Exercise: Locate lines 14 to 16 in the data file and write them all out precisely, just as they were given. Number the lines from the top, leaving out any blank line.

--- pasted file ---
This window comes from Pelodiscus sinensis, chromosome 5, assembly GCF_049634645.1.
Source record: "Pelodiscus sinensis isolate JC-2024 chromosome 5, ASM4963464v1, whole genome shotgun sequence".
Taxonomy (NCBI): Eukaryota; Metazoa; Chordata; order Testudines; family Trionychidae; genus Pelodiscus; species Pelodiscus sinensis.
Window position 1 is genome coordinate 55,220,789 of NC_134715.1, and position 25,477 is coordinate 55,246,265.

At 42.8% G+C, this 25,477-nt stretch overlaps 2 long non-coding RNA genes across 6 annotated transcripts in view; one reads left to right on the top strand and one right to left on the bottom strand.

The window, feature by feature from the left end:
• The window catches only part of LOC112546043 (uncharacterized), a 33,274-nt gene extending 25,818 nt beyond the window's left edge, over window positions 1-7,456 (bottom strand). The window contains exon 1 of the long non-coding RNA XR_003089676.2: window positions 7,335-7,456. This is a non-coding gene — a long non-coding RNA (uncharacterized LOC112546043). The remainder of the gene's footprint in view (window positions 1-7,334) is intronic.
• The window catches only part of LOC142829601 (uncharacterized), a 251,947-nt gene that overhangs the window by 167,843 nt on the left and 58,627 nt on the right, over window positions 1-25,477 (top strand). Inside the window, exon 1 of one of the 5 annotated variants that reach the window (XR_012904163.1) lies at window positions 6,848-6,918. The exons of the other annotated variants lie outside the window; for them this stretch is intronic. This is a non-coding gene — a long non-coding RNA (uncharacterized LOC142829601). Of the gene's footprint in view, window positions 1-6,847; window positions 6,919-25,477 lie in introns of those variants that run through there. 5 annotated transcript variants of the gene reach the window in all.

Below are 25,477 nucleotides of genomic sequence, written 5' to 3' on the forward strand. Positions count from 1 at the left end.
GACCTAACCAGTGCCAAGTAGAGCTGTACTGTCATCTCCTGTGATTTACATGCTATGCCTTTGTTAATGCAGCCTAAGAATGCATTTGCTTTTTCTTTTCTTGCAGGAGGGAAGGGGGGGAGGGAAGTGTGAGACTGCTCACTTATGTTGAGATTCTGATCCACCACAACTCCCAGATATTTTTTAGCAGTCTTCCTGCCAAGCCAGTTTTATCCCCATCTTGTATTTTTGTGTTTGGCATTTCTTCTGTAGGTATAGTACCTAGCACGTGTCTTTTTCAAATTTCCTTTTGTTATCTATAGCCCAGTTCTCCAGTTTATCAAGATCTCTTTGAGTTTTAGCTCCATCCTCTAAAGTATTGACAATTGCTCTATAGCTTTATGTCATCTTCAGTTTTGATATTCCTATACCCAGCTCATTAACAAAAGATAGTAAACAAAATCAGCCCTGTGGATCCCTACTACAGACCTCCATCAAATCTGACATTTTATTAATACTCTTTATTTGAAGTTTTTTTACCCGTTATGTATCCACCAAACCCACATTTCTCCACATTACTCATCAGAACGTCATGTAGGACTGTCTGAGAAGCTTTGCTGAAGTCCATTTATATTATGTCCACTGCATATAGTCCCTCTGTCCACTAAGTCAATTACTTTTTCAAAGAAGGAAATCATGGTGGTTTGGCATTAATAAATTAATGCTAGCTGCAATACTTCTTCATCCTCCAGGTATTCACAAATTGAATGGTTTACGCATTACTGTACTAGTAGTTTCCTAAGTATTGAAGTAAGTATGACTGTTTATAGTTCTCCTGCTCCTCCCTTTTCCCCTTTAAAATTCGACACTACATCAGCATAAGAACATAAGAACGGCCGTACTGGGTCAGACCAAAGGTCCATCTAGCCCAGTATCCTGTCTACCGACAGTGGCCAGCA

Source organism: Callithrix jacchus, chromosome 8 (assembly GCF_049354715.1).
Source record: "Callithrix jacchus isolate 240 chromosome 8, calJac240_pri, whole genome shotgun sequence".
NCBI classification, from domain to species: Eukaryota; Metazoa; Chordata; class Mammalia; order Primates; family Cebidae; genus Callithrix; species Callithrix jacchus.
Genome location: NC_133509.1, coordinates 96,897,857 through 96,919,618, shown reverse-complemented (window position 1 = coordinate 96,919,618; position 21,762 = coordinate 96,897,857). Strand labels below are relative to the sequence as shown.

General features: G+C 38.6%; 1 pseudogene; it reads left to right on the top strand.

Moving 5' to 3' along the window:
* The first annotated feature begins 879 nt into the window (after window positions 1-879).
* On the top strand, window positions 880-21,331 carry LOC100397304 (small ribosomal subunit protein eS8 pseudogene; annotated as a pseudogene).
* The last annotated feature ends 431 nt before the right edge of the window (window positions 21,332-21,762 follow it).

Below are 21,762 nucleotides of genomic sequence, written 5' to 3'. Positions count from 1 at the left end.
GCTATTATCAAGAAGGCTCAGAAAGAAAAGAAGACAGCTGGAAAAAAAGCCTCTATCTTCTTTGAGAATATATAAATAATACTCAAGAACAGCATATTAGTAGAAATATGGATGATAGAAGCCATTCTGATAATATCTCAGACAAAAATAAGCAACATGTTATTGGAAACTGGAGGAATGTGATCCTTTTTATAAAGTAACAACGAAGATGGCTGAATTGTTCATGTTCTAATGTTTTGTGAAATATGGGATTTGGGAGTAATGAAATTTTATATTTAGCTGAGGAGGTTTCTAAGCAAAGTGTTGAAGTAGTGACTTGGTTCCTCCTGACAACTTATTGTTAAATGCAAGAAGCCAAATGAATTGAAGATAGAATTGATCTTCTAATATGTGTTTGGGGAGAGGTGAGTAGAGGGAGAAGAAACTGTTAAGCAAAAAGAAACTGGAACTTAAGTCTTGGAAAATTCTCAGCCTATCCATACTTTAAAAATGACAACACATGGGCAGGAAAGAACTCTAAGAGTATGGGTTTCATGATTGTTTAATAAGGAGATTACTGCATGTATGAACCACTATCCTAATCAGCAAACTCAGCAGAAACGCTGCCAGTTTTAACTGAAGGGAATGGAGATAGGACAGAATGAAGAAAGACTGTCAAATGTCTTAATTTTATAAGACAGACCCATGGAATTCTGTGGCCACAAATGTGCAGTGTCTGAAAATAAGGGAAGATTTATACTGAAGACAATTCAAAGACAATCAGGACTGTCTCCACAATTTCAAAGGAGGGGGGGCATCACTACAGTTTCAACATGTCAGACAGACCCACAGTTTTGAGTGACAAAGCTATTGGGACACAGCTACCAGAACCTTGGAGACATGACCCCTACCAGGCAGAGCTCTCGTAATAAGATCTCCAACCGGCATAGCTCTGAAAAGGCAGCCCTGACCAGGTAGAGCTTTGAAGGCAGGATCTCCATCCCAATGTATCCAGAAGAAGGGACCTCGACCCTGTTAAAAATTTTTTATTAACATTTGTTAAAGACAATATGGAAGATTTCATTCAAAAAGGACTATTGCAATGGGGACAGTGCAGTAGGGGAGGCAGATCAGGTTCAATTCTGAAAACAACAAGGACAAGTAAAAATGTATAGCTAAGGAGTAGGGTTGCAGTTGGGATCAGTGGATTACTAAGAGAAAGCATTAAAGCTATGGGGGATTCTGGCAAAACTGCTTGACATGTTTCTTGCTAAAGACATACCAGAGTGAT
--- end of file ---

Genome location: NC_133509.1, coordinates 96,897,857 through 96,919,618, shown reverse-complemented (window position 1 = coordinate 96,919,618; position 21,762 = coordinate 96,897,857). Strand labels below are relative to the sequence as shown.

General features: G+C 38.6%; 1 pseudogene; it reads left to right on the top strand.

Moving 5' to 3' along the window: